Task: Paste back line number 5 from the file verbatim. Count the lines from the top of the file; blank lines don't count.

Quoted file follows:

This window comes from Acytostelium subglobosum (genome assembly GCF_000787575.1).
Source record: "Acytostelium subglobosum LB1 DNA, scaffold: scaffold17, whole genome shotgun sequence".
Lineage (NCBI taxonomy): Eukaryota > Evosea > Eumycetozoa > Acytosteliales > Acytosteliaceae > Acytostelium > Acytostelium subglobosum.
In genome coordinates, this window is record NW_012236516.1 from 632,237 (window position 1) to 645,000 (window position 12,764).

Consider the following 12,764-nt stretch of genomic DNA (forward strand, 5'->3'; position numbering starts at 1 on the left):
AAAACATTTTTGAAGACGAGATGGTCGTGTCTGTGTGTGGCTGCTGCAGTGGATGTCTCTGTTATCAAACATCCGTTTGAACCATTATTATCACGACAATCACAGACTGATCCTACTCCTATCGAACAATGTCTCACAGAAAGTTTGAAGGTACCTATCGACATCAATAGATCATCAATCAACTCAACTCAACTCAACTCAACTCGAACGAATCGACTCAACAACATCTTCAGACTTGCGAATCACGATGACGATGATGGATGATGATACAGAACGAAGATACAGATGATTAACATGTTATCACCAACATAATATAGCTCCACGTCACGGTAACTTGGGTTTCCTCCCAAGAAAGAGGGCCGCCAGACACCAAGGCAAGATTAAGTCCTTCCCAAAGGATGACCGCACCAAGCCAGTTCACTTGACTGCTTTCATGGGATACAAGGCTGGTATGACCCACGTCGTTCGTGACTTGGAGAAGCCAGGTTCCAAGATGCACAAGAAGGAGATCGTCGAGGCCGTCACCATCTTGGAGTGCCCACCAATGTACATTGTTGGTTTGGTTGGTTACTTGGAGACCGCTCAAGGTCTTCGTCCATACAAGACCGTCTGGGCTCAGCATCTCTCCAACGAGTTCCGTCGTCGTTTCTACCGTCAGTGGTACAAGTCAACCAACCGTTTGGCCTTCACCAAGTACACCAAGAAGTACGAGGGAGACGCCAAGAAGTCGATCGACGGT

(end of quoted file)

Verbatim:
Consider the following 12,764-nt stretch of genomic DNA (forward strand, 5'->3'; position numbering starts at 1 on the left):